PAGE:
Fecundity in relation to variation in life history of Salmo trutta L. in Scotland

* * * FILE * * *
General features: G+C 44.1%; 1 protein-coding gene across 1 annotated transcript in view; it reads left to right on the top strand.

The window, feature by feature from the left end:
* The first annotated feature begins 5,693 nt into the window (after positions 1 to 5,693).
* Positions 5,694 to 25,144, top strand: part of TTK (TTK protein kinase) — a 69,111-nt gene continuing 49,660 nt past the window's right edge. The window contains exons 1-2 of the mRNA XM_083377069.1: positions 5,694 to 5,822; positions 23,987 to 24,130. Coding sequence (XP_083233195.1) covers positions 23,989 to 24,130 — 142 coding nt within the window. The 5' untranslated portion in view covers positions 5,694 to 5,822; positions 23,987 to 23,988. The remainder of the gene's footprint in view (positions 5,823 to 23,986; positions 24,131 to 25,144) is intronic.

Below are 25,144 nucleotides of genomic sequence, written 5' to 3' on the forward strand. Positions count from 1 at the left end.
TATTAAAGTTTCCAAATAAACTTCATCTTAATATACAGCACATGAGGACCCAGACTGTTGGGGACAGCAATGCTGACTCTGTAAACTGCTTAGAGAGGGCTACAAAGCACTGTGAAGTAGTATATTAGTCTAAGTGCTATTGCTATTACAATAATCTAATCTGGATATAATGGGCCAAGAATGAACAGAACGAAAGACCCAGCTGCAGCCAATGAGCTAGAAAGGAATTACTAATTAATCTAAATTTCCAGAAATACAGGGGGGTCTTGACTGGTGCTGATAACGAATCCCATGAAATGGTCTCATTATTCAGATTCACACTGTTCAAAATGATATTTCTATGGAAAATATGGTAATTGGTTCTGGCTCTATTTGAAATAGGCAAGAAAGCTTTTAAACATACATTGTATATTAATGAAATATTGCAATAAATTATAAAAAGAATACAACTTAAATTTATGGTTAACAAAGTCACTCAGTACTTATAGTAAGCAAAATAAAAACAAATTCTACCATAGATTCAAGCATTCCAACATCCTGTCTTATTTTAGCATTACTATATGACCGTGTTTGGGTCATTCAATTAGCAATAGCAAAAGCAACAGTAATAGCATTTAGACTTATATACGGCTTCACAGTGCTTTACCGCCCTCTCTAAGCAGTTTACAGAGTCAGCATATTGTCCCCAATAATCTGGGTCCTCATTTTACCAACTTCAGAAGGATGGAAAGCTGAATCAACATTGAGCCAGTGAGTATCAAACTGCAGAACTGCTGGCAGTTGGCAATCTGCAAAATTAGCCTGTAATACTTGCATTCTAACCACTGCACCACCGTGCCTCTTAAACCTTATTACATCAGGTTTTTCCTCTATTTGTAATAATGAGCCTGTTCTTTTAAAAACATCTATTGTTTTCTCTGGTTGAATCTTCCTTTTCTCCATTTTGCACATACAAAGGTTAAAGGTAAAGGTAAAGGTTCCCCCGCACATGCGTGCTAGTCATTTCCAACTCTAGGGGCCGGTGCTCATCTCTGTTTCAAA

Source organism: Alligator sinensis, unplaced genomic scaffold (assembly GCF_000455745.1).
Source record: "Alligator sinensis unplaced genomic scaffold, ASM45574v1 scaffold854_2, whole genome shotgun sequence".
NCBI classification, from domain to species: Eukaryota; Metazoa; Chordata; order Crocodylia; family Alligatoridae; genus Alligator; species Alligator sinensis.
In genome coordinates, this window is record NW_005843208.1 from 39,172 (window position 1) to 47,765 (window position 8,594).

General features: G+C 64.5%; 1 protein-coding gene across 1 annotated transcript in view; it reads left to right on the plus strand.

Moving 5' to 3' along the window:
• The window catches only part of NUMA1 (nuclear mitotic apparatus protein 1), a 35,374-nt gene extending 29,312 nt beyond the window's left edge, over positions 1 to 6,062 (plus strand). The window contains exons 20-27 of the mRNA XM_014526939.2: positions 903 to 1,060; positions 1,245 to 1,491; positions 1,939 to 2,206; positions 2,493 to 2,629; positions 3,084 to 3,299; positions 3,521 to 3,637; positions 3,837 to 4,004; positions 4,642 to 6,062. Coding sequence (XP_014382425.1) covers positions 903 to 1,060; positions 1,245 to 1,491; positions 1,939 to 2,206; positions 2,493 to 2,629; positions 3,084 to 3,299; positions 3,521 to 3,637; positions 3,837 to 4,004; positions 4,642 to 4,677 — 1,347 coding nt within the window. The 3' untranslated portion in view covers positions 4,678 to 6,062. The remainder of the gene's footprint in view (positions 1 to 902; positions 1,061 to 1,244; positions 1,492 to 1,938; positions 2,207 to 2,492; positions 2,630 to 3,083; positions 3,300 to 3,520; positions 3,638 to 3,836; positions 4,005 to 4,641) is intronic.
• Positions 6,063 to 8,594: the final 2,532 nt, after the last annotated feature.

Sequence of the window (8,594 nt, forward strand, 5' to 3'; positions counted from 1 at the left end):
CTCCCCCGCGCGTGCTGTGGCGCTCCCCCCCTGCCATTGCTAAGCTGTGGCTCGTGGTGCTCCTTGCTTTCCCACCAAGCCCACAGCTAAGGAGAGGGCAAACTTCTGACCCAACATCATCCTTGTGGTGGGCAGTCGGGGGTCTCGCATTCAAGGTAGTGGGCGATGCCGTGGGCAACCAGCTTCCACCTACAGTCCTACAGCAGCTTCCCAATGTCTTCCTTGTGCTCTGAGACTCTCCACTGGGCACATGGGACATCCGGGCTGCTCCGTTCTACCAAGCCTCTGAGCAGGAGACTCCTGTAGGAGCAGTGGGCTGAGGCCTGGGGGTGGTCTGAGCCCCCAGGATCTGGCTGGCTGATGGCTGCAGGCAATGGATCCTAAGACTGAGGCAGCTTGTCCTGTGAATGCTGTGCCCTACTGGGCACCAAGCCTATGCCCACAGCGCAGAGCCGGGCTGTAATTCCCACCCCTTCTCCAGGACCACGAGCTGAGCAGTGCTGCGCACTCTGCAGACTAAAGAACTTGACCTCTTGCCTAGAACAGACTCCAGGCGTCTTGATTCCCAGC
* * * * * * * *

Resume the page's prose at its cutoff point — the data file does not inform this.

The reproductive characteristics of a wide range of freshwater-resident and anadromous Scottish forms of Salmo trutta were examined. A total of 653 females were sampled from 27 wild and two long-term domestic populations covering a fork length range of 116-725mm. Total fecundities of the wild fish were 51-5952 eggs. Egg diameters ranged from 3.6 to 6.4mm. Gonadosomatic indices ranged from 5-26%. The youngest females were 2+ years. Trout from fast-growing populations matured earlier and were shorter-lived than slow-growing trout. Regression equations for the relationship between body size and fecundity and egg diameter are provided for the national data set and for individual and grouped populations. Significant differences in fecundity and egg diameter were found between populations. After standardisation to a common body length, fecundity and GSI were found to be positively and egg diameter negatively correlated with trophic status of the water bodies and with early growth rate. The domestic populations provided the overall highest relative fecundities and smallest egg diameters. Fecundity of wild trout was negatively and egg diameter positively correlated with latitude. There was no relationship with numbers of other fish species present. Above-falls trout were short-lived, yet had high relative fecundity and small egg size. In these populations, age was more important than length in determining egg diameter. The rate at which maturity is reached, varying between populations, may be more important than absolute growth rate in determining fecundity and egg size. Lifetime eggs per female and instantaneous production by 1000 females were estimated for individual populations. The significance of the estimates for the River Ewe System in north west Scotland, an area of recent sea trout population decline, is discussed.